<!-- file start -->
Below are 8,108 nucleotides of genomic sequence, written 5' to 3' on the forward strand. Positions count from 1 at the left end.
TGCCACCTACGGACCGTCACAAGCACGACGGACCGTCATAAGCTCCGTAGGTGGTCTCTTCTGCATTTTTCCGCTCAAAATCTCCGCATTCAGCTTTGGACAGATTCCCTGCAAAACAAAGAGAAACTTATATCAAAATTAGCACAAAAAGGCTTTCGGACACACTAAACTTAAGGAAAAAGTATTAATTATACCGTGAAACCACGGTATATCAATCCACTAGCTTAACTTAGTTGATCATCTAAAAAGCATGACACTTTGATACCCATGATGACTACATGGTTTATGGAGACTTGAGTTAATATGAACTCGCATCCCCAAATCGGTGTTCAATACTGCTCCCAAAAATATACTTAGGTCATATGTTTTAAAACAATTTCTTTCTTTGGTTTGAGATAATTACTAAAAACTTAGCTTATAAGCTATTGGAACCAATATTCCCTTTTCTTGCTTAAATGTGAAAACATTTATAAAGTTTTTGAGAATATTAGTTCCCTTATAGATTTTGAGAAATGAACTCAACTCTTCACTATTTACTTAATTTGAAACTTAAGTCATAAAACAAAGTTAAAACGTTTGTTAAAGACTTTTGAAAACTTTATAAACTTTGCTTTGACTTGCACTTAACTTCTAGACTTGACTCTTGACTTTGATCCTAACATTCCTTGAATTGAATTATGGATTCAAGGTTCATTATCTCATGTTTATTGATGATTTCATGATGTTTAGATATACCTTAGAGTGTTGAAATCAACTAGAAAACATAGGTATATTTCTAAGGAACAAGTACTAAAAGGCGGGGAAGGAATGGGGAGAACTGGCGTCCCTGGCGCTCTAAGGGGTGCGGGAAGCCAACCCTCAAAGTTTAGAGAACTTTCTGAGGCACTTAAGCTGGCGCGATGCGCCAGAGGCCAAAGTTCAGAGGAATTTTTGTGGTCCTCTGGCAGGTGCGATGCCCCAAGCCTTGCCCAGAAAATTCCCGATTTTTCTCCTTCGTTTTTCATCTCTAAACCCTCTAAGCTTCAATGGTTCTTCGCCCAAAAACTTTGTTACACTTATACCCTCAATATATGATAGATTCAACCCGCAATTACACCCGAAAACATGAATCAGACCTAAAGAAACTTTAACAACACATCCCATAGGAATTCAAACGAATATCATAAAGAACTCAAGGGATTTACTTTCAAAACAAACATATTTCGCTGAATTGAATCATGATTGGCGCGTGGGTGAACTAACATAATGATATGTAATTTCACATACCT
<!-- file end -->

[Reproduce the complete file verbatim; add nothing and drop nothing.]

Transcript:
Below are 8,108 nucleotides of genomic sequence, written 5' to 3' on the forward strand. Positions count from 1 at the left end.
TGCCACCTACGGACCGTCACAAGCACGACGGACCGTCATAAGCTCCGTAGGTGGTCTCTTCTGCATTTTTCCGCTCAAAATCTCCGCATTCAGCTTTGGACAGATTCCCTGCAAAACAAAGAGAAACTTATATCAAAATTAGCACAAAAAGGCTTTCGGACACACTAAACTTAAGGAAAAAGTATTAATTATACCGTGAAACCACGGTATATCAATCCACTAGCTTAACTTAGTTGATCATCTAAAAAGCATGACACTTTGATACCCATGATGACTACATGGTTTATGGAGACTTGAGTTAATATGAACTCGCATCCCCAAATCGGTGTTCAATACTGCTCCCAAAAATATACTTAGGTCATATGTTTTAAAACAATTTCTTTCTTTGGTTTGAGATAATTACTAAAAACTTAGCTTATAAGCTATTGGAACCAATATTCCCTTTTCTTGCTTAAATGTGAAAACATTTATAAAGTTTTTGAGAATATTAGTTCCCTTATAGATTTTGAGAAATGAACTCAACTCTTCACTATTTACTTAATTTGAAACTTAAGTCATAAAACAAAGTTAAAACGTTTGTTAAAGACTTTTGAAAACTTTATAAACTTTGCTTTGACTTGCACTTAACTTCTAGACTTGACTCTTGACTTTGATCCTAACATTCCTTGAATTGAATTATGGATTCAAGGTTCATTATCTCATGTTTATTGATGATTTCATGATGTTTAGATATACCTTAGAGTGTTGAAATCAACTAGAAAACATAGGTATATTTCTAAGGAACAAGTACTAAAAGGCGGGGAAGGAATGGGGAGAACTGGCGTCCCTGGCGCTCTAAGGGGTGCGGGAAGCCAACCCTCAAAGTTTAGAGAACTTTCTGAGGCACTTAAGCTGGCGCGATGCGCCAGAGGCCAAAGTTCAGAGGAATTTTTGTGGTCCTCTGGCAGGTGCGATGCCCCAAGCCTTGCCCAGAAAATTCCCGATTTTTCTCCTTCGTTTTTCATCTCTAAACCCTCTAAGCTTCAATGGTTCTTCGCCCAAAAACTTTGTTACACTTATACCCTCAATATATGATAGATTCAACCCGCAATTACACCCGAAAACATGAATCAGACCTAAAGAAACTTTAACAACACATCCCATAGGAATTCAAACGAATATCATAAAGAACTCAAGGGATTTACTTTCAAAACAAACATATTTCGCTGAATTGAATCATGATTGGCGCGTGGGTGAACTAACATAATGATATGTAATTTCACATACCT